A disappointing monsoon season shrinks wheat harvests in India and China in the spring. Months later, a severe drought wipes out soybean and maize in North America at the same time that a record-setting heat wave shrivels wheat in Europe.
This is "a plausible worst-case scenario" for how extreme weather can disrupt our global food system, said Tim Benton of the United Kingdom's Global Food Security Program in a 12 February panel discussion at the 2016 AAAS Annual Meeting. "We don't know for sure that this will happen, but these are the sorts of things that might happen."
Mounting evidence suggests that climate change can lead to more frequent and more severe extreme weather events, from intense storms and floods to heat waves and droughts. A "perfect storm" of these events occurring in multiple "breadbasket" or food-producing regions can have drastic global impacts, including malnutrition, spikes in food prices, and food riots.
The likelihood of a weather-driven food shock occurring in the next few decades is growing, warned Benton and colleagues, who are part of the U.K.-U.S. Taskforce on Extreme Weather and Global Food System Resilience. Their research suggests that the risk of a one-in 100 years food shock is likely to jump to one-in-30 years by 2040.
This finding could signal the dawn of a modern-day Dust Bowl, according to new research by Joshua Elliott from the University of Chicago. Elliott analyzed weather data from the 1930s Dust Bowl, one of the worst persistent droughts in recent U.S. history, to understand what a 21st-century Dust Bowl might look like.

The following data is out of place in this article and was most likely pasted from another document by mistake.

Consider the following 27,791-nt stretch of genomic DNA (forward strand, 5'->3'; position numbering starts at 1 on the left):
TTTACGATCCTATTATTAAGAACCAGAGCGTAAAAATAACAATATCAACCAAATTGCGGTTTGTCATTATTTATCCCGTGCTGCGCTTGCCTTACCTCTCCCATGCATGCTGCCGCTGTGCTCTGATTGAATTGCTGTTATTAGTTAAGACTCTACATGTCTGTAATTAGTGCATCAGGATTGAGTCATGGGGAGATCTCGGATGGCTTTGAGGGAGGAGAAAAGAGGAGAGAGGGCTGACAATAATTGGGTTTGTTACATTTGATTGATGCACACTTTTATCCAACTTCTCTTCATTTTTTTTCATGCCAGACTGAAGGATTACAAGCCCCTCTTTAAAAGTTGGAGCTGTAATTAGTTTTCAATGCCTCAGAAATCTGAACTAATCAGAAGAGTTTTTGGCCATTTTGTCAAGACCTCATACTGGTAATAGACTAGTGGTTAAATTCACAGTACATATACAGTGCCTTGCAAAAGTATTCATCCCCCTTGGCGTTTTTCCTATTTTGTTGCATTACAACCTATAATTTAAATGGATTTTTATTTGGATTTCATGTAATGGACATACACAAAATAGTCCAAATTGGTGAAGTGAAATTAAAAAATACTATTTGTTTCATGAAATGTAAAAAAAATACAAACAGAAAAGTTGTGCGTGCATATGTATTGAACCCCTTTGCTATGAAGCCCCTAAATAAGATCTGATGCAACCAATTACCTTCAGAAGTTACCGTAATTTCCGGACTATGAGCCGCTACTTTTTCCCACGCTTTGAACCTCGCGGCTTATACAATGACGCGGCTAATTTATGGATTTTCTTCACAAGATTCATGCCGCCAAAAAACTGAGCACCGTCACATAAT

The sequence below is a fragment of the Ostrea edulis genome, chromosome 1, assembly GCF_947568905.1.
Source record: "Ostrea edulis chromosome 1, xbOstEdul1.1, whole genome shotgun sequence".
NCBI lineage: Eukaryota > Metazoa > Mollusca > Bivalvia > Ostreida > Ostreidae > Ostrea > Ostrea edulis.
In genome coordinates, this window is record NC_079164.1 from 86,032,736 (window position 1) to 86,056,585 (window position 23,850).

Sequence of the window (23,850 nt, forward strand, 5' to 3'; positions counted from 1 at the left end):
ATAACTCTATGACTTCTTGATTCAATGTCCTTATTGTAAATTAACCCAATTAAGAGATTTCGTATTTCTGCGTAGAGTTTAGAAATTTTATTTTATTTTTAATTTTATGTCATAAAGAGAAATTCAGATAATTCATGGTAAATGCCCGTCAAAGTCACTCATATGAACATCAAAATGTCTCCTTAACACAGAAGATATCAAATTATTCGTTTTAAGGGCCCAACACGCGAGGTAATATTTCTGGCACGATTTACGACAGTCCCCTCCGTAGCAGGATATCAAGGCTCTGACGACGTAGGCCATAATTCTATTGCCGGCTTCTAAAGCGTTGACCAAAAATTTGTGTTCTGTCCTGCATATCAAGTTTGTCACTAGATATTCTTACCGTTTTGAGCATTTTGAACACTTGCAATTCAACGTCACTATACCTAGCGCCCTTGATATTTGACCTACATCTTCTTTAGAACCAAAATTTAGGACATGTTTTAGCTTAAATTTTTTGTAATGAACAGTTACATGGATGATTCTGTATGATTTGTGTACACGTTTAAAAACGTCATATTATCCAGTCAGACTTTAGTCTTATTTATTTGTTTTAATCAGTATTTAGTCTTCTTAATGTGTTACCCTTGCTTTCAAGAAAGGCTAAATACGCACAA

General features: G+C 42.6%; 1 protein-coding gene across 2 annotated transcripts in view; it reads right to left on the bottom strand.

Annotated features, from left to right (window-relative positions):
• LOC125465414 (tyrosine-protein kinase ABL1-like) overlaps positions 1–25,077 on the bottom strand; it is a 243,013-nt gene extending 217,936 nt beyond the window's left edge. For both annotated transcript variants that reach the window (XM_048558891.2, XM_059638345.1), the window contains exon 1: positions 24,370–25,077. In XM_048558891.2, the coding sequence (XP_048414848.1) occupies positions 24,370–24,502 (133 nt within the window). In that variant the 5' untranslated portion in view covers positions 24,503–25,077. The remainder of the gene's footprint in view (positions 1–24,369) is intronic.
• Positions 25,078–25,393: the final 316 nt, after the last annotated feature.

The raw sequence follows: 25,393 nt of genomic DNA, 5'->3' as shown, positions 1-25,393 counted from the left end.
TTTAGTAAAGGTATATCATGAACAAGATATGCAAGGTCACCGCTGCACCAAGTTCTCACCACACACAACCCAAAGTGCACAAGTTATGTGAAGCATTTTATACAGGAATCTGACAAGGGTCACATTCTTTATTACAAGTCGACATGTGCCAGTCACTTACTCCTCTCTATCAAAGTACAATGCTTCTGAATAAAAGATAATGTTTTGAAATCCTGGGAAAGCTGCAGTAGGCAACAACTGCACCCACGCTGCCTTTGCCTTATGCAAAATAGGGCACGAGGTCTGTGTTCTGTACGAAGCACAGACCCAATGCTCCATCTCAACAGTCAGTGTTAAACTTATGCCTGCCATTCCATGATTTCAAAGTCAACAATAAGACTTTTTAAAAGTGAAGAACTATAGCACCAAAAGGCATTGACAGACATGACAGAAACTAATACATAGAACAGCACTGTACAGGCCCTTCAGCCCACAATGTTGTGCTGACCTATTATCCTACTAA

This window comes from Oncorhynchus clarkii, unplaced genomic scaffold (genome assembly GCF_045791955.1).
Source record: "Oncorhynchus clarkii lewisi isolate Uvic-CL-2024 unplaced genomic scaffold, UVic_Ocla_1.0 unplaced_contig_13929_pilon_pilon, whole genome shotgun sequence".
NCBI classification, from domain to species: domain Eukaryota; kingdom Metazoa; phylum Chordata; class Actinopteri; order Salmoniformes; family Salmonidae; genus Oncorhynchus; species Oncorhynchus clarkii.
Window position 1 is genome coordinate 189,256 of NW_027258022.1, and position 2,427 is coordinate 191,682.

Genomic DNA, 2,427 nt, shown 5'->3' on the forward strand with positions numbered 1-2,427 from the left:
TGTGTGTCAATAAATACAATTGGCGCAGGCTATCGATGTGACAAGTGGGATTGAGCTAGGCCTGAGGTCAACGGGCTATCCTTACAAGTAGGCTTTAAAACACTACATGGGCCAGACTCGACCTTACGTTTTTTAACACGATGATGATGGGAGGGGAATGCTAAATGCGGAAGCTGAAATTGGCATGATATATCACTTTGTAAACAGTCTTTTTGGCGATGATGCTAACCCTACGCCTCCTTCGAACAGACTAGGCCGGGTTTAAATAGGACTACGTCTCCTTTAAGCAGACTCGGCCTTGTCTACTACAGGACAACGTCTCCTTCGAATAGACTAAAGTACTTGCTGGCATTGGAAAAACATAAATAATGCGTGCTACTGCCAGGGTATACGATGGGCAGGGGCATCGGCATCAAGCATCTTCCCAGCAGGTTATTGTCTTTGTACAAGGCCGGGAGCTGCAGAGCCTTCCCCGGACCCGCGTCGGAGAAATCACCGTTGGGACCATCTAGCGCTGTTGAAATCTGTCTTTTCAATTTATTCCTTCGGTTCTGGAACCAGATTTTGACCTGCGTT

"A drought like that, if it were to hit today, would be unprecedented," said Elliott. He found that a comparable shock in the present day would likely match or exceed food production losses from the 1930s. The worst drought year from the Dust Bowl, which was 1936, would be about 50% worse today than the most severe recent drought in the U.S. in 2012, resulting in harvest failures for maize and soy.
Conditions could rapidly worsen as climate change drives temperatures to rise. "As you go to higher temperature ranges, precipitation doesn't really matter as much because the crop is already under so much stress," said Elliott.
After mapping the geography of crop production, Kirsty Lewis, from the Met Office Hadley Center for Climate Science and Services in the United Kingdom, found that four major crops — maize, soy, wheat, and rice — are grown in narrow regions within only a few countries. "I was really, really surprised…[by] how concentrated food production is," said Lewis.
The U.S. and China represent the major source of maize; the U.S. and Brazil are the principal producers of soy; wheat comes predominantly from Europe, India, and China; and India and China, along with other countries in South and Southeast Asia, are the main cultivators of rice.
These breadbasket regions present "vulnerability points" for food shocks, said Lewis, raising the question of whether crop production should be more diversified.
Despite its many benefits, the global food trade network can potentially amplify the risks of weather-driven food shocks, according to Benton. Food shocks are likely to hit hardest in poor and import-dependent countries, such as those in Sub-Saharan Africa.
Benton has been working with government leaders and policymakers around the world to address and manage food shock risks. "We ask, 'Are you prepared for the consequences?' And typically the answer is 'No,'" he said. "Governments are listening, but they aren't engaged as much as we would like them to be."
The researchers called for an international plan of action to make the food system more resilient, such as developing contingency plans and establishing early warning systems. Technology, better agricultural practices, and more sustainable use of resources can also help agriculture adapt to extreme weather.
"It is perfectly possible to mitigate a lot of these risks, but we have to plan for them," said Benton.
Originally published by Jean Mendoza via AAAS